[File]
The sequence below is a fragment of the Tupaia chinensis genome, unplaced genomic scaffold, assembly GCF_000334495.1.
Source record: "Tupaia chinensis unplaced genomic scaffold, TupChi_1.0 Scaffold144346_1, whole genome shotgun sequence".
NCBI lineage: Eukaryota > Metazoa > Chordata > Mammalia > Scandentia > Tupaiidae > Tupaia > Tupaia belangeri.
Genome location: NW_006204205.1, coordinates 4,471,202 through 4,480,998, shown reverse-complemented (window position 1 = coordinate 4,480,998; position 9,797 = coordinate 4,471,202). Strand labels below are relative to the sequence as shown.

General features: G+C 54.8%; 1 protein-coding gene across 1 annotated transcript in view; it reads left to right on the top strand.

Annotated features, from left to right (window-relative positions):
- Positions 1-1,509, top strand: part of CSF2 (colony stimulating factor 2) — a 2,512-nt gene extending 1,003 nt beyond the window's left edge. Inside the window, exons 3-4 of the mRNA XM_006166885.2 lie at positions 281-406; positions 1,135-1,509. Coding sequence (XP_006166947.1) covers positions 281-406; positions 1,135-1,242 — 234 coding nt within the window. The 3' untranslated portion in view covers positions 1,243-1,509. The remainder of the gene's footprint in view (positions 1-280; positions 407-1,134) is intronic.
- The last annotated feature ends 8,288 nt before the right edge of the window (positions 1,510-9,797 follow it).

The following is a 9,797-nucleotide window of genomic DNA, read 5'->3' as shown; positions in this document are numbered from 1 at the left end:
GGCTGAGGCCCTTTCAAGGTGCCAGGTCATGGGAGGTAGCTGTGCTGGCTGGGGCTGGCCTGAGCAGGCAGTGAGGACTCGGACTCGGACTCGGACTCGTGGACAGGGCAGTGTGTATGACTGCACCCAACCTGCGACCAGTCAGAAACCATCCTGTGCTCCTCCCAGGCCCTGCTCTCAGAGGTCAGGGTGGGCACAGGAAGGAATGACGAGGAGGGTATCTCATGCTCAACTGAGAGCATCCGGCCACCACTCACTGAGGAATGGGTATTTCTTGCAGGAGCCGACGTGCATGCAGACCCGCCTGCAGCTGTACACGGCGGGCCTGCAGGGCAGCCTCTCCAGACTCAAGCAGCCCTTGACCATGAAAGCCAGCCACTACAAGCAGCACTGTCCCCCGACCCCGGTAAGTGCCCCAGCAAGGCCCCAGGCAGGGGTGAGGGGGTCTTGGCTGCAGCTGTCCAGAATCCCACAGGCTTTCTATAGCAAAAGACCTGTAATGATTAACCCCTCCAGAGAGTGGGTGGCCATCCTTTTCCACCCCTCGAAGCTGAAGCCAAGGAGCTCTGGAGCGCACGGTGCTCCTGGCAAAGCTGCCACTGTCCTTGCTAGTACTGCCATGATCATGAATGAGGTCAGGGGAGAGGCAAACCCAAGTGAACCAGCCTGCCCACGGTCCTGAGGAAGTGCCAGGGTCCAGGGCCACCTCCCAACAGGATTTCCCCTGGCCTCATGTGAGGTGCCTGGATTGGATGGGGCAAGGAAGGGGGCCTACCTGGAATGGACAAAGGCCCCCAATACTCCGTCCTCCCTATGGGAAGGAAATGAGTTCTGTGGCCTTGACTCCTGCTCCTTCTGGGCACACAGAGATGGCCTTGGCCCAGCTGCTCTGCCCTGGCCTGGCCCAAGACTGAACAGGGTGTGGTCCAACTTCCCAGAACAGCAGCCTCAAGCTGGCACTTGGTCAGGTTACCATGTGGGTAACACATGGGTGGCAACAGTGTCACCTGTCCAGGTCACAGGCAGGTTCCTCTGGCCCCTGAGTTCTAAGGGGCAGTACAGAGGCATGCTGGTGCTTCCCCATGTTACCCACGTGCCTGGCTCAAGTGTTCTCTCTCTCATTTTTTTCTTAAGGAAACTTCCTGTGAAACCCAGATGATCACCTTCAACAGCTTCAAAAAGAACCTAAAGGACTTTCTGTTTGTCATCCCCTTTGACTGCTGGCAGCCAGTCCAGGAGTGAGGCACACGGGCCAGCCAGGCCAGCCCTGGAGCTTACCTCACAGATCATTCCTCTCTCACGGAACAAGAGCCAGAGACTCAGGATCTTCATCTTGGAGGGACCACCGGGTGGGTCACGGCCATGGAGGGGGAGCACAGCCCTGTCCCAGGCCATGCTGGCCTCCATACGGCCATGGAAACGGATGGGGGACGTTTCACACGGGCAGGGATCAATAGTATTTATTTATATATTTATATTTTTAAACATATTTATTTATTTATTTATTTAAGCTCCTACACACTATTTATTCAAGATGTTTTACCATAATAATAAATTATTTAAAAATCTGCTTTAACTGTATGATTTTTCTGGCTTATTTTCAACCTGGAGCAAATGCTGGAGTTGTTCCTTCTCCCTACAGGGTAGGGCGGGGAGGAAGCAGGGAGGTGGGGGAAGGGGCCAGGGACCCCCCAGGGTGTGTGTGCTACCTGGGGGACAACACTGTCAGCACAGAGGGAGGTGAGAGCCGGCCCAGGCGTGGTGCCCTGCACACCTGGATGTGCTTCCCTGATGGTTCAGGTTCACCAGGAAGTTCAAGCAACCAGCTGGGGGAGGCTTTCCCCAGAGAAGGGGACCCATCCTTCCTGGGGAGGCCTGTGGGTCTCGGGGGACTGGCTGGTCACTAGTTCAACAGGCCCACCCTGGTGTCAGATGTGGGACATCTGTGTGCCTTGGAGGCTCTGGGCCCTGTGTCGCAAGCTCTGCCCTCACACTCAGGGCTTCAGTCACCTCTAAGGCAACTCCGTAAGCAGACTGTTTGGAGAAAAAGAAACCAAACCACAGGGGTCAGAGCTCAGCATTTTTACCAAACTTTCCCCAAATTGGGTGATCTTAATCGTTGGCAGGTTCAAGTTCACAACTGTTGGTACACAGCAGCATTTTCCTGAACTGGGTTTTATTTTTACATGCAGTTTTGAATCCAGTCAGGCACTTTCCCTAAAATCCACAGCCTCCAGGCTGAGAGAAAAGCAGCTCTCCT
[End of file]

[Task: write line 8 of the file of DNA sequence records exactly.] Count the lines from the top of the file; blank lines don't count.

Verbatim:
- The last annotated feature ends 8,288 nt before the right edge of the window (positions 1,510-9,797 follow it).